RAGE inhibition by siRNA blocked activation of NF-κB by DPM in R3/1 cells. R3/1 cells were transfected with an NF-κB–Luc vector and siRAGE or siControl 24 hr before DPM exposure or fresh medium replacement. Exposure to DPM for 2 hr significantly induced nuclear NF-κB activity in siControl-transfected R3/1 cells. When siRAGE was incorporated, DPM-induced NF-κB activity was markedly decreased to below unstimulated basal levels. Abbreviations: +, with; –, without. *p ≤ 0.05.

Download larger image (TIF File)

To further investigate the significance of RAGE abrogation by siRNA and resulting activation and nuclear translocation of NF-κB after DPM exposure, we performed immunostaining for active NF-κB (data not shown). In cells transfected with siControl, immunostaining revealed prominent cytosolic localization of NF-κB; however, stimulation of siControl-transfected R3/1 cells with DPM resulted in marked nuclear localization of NF-κB. When we transfected cells with siRAGE before DPM exposure, we detected sequestration of NF-κB in the cytoplasm compared with siControl transfected cells incubated with DPM. A no primary staining control (staining without NF-κB antibody) demonstrated antibody immunospecificity. Assessment of prominent cytoplasmic versus nuclear NF-κB immunostaining via randomized cell counts revealed that siRAGE prevented significant DPM-induced NF-κB translocation to the nucleus (Table 1).

Table 1: Percentage of cells with compartmentalized NF-κB<br />         localization (mean ± SD).

Table 1

Percentage of cells with compartmentalized NF-κB localization (mean ± SD).

Download larger image (TIF File)

DPM-induced proinflammatory cytokine secretion is mediated by RAGE. After the discovery that nuclear translocation of active NF-κB in R3/1 cells exposed to DPM is mediated at least in part by RAGE, we designed additional experiments to evaluate cytokine secretion. The addition of DPM to R3/1 cells for 2 hr resulted in increased secretion of MCP-1 and IL-8, two proinflammatory cytokines secreted by epithelial cells and known transcriptional targets of NF-κB (Figure 4). Notably, cells transfected with siRAGE before DPM exposure resulted in significantly diminished MCP-1 and IL-8 elaboration compared with siControl-transfected cells exposed to DPM.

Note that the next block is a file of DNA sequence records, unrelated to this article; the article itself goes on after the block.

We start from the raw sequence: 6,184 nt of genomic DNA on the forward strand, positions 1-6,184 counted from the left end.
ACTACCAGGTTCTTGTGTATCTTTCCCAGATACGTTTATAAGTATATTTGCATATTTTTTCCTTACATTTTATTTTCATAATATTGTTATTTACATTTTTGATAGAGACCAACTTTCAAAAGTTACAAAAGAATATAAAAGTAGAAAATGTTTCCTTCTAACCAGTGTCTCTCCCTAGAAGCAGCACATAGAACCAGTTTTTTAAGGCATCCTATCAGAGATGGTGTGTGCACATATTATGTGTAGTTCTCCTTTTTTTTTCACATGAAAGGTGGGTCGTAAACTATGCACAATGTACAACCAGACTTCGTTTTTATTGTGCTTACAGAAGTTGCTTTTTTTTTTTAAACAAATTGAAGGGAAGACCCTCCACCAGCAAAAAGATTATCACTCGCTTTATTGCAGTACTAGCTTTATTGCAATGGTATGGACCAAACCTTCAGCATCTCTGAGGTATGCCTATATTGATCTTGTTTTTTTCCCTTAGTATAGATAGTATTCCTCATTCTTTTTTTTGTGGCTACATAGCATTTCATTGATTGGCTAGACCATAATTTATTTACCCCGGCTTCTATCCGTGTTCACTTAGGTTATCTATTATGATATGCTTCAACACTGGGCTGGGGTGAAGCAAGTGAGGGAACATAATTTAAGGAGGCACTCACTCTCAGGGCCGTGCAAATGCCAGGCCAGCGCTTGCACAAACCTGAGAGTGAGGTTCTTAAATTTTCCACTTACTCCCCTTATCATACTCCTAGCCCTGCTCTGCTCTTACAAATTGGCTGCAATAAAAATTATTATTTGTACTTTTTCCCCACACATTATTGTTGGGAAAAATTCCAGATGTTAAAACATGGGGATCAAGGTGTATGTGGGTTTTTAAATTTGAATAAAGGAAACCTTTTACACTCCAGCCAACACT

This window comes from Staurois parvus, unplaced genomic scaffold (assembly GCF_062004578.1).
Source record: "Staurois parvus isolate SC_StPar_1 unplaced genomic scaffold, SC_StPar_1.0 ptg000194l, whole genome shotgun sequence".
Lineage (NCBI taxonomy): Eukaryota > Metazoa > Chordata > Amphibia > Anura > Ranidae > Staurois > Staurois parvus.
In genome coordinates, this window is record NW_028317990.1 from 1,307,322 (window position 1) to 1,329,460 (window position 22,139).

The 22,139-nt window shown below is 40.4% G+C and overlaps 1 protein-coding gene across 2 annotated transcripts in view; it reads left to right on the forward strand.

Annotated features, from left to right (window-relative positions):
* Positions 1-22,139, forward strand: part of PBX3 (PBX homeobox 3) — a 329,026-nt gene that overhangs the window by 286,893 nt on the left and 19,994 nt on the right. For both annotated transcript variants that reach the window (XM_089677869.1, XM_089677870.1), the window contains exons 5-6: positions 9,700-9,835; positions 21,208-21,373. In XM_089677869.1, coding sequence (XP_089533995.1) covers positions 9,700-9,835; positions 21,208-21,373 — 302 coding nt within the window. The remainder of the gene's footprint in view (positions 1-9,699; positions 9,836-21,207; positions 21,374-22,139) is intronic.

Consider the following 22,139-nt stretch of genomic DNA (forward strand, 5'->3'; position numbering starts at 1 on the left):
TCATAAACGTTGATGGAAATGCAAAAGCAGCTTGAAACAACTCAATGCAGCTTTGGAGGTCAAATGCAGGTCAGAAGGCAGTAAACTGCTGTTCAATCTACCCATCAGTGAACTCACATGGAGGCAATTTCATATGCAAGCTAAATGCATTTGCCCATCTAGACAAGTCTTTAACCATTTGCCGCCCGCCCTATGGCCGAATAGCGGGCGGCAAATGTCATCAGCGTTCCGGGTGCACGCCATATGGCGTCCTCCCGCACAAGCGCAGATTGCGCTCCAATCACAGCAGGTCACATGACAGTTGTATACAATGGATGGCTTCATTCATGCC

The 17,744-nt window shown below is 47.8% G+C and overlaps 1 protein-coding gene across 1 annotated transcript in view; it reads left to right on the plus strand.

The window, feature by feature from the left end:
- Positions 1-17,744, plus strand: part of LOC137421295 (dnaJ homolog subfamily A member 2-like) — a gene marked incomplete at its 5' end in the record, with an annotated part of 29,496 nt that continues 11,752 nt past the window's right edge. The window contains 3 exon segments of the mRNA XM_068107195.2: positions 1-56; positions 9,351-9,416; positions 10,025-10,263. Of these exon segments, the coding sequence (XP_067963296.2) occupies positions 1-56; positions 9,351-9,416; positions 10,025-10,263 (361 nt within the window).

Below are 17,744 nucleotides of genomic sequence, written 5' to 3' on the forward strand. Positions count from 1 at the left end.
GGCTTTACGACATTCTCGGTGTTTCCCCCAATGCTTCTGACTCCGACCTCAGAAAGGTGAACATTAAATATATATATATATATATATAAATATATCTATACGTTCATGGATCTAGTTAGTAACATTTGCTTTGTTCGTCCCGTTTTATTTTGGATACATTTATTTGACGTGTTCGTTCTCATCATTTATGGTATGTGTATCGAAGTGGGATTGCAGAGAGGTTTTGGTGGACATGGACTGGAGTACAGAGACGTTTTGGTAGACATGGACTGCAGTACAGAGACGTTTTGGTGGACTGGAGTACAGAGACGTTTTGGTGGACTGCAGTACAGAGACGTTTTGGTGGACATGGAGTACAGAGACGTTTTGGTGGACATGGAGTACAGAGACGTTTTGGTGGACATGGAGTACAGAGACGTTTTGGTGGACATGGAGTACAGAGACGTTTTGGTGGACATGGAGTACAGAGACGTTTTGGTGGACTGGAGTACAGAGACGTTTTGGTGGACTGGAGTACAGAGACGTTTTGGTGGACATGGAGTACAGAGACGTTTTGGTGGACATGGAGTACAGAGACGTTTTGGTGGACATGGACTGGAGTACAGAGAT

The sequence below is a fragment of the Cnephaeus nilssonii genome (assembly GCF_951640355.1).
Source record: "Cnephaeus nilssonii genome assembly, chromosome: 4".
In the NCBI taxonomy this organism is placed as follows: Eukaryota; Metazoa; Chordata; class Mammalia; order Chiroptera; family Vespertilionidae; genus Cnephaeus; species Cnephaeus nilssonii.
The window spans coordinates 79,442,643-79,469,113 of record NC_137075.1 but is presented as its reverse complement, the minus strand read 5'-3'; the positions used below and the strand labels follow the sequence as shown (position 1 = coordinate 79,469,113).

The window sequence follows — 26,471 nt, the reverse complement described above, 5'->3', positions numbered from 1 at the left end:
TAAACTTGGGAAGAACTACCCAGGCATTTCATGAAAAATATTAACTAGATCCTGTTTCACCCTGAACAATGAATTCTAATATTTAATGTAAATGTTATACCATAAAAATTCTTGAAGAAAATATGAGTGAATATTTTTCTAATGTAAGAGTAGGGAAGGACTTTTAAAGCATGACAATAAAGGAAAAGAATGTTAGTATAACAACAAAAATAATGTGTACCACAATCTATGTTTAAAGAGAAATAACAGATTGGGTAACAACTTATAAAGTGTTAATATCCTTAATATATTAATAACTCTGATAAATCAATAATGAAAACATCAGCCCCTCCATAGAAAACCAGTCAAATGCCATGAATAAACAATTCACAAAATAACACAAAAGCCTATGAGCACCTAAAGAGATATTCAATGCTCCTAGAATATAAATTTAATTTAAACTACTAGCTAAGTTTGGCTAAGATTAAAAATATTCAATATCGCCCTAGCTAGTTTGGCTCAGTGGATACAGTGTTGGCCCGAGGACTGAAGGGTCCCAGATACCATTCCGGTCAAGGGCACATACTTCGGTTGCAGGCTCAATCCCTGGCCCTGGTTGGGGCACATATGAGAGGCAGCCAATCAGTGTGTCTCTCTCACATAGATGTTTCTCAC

Figure 4: DPM-induced secretion of MCP-1 and IL-8 was mediated by RAGE.<br />         (A) ELISAs demonstrate that R3/1 cells exposed to DPM for 2 hr<br />         significantly increased MCP-1 secretion. Compared with control cells exposed to DPM,<br />         siRAGE incorporation significantly decreased DPM-induced MCP-1 secretion. (B)<br />         IL-8 was significantly up-regulated by R3/1 cells after DPM exposure, and secretion<br />         of IL-8 was significantly diminished in cells previously transfected with siRAGE.<br />         Abbreviations: +, with; –, without. *p ≤ 0.05.

Figure 4

DPM-induced secretion of MCP-1 and IL-8 was mediated by RAGE. (A) ELISAs demonstrate that R3/1 cells exposed to DPM for 2 hr significantly increased MCP-1 secretion. Compared with control cells exposed to DPM, siRAGE incorporation significantly decreased DPM-induced MCP-1 secretion. (B) IL-8 was significantly up-regulated by R3/1 cells after DPM exposure, and secretion of IL-8 was significantly diminished in cells previously transfected with siRAGE. Abbreviations: +, with; –, without. *p ≤ 0.05.